I like how you’re framing it. I might say that we’ve gotten disdainful of suffering. The Buddha’s first noble truth is that there’s always something uncomfortable, even if you’re living a charmed life. Inevitably, the specter of old age, illness, loss, death, it’s part of reality. The big Buddhist teaching—but it lines up with a psychodynamic understanding—is the wisdom of no escape. There’s always something that’s going to be hard to face, but we do better if we train ourselves to be with it, rather than walling ourselves off from it. That’s the whole thing.
I was trying to get at in the section on aggression: love and hate—or even kindness and anger—are actually connected. If we’re pretending to be someone who doesn’t get angry, then we’re living a superficial life. Who doesn’t get angry? Then we’re being run by the false self instead of being real with ourselves. In doing that, dissociating ourselves from the uncomfortable aspects of our emotional experience, we’re also limiting our ability to love. I think that’s the whole point of both psychotherapy and meditation: to encourage our loving nature.
Can you draw that out? What’s the connection between anger and love?
For a young child or an infant, anger and desire, anger and need, anger and appetite, frustration and love, they’re not differentiated yet. An infant who needs his or her mother or father, is just like a ball of energy that’s attacking. They’re not seeing their parents as a separate being, they just want the breast or the bottle, the comfort, the help.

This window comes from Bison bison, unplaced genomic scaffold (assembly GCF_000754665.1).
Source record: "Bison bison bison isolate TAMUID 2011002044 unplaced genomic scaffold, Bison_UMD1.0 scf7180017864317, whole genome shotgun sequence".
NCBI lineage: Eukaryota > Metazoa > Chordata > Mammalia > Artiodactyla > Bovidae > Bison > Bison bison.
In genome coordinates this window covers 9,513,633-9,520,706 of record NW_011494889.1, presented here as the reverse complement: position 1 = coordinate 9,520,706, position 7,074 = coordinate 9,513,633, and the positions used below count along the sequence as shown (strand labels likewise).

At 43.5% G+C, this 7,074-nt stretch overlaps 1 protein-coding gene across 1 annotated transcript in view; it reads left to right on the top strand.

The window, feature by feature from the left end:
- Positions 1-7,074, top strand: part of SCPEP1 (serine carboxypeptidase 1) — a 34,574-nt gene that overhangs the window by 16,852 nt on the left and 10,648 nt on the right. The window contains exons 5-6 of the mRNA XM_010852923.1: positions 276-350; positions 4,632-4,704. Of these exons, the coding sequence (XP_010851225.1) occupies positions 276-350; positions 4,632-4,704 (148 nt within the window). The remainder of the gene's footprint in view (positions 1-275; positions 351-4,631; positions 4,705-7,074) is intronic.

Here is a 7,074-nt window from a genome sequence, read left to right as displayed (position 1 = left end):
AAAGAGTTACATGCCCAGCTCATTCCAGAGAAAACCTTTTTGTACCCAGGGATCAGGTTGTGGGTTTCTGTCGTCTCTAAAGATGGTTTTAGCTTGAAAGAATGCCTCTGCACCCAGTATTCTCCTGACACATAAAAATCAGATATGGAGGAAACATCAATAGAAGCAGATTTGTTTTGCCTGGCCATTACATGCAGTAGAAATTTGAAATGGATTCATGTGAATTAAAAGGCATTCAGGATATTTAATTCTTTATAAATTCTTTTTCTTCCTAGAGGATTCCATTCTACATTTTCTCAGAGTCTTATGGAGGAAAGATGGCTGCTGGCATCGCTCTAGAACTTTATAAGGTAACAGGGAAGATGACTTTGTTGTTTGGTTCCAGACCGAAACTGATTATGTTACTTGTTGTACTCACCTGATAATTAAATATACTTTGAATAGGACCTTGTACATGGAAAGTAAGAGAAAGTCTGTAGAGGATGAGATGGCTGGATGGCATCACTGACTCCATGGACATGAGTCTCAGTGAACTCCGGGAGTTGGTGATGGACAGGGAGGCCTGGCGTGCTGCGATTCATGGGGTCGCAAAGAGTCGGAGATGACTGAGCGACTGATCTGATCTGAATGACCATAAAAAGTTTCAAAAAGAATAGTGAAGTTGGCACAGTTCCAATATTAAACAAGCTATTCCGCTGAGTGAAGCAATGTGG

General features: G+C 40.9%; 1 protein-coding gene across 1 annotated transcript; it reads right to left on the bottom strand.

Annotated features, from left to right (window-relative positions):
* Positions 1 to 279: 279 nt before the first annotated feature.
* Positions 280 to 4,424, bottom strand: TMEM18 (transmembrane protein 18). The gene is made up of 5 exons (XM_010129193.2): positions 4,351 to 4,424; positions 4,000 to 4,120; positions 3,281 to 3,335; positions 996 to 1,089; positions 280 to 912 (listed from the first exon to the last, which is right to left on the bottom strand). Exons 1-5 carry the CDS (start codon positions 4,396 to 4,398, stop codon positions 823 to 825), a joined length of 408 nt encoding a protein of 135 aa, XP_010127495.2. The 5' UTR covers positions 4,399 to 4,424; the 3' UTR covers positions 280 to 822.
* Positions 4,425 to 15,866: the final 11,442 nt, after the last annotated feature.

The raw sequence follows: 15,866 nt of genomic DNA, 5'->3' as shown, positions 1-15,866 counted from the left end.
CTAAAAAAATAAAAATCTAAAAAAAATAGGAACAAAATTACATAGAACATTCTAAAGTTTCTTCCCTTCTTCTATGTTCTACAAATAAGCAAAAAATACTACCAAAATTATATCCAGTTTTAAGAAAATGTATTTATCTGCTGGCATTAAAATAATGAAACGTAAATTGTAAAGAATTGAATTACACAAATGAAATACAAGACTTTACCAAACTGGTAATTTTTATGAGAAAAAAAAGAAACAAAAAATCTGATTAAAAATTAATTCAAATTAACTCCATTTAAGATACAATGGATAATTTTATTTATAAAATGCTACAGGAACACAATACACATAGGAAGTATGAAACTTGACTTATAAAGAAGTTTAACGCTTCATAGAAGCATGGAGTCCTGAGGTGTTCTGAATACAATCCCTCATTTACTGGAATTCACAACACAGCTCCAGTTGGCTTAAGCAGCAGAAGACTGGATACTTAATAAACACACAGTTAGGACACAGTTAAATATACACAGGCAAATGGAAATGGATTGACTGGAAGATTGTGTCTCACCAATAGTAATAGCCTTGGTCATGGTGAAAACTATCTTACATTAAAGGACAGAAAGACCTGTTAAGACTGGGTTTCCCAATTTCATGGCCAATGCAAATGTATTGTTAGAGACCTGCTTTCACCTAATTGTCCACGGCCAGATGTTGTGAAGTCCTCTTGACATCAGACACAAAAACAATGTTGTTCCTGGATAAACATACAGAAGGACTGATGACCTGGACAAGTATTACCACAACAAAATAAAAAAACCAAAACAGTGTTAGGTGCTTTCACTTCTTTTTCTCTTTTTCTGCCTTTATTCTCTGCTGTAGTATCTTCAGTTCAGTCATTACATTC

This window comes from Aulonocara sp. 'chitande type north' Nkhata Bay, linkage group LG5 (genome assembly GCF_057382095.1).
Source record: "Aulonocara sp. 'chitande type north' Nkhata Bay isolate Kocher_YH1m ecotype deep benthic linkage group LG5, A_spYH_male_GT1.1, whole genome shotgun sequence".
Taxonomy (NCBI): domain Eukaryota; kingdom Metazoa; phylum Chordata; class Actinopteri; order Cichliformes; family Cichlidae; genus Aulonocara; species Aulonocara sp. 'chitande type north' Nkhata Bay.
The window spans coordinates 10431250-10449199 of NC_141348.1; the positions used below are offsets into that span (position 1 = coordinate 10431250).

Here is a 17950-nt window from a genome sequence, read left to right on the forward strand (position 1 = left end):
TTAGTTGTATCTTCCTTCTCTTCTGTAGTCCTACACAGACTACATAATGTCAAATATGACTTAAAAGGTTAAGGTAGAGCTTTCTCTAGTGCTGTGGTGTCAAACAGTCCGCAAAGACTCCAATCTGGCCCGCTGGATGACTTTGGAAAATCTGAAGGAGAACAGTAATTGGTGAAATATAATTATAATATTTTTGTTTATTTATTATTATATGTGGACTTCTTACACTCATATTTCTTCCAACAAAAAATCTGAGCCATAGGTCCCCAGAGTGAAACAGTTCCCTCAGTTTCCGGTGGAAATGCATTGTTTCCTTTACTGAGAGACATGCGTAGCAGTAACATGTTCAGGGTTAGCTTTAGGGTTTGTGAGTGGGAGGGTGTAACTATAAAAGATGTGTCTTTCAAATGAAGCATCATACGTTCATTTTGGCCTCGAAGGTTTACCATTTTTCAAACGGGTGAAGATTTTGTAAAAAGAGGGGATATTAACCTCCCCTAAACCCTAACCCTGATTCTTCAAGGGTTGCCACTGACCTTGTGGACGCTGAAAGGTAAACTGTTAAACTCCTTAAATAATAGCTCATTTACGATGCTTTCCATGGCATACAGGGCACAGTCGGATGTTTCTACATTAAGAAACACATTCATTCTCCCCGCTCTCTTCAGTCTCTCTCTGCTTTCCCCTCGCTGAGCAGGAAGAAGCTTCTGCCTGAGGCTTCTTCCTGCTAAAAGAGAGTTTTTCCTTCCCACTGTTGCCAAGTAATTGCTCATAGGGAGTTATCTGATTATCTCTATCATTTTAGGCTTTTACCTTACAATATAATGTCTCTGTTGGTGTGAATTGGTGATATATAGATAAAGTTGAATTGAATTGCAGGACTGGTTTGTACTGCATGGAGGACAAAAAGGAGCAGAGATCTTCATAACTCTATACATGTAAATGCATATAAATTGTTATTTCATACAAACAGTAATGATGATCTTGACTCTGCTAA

At first, the parent tries to be there totally for the child, but at a certain point—after a year of this or whatever—the parent has to start to disappoint the child a little bit. They make them wait. It’s a process of gradually disappointing the child in a tolerable way, so that the child has some kind of frustration, but the frustration doesn’t become overwhelming. They’re not left alone for too long, where they just get despairing. But they start to learn how to comfort themselves. They start to see that the parent is a person in their own right, who they can be mad at, but then the parent still comes through for them. That’s the critical thing. There’s a little bit of anger, like, Oh, really? I have to wait here to be fed? But then, I guess that’s because you have another child or you have a husband or a wife. It’s a feeling of regard—the psychoanalyst D.W. Winnicott calls it “concern”—for the other grows out of one’s anger being held or handled in a good enough way, so that it doesn’t come overwhelming, but instead evolves into empathy.
That’s sort of the point of the last quarter of the book that therapy is doing that for people. It’s holding the anger of the aggression that everyone has: why isn’t the world responding to me the way I need it to? Therapy is holding that in a way that that a parent has to hold it for a baby. Therapy is holding that for a grown up, so that they start to develop some kind of compassion or kindness—that’s the subtitle of the book. Kindness for the uncertainty, for the traumatic underpinnings that we’re all subject to.
This interview has been edited and condensed.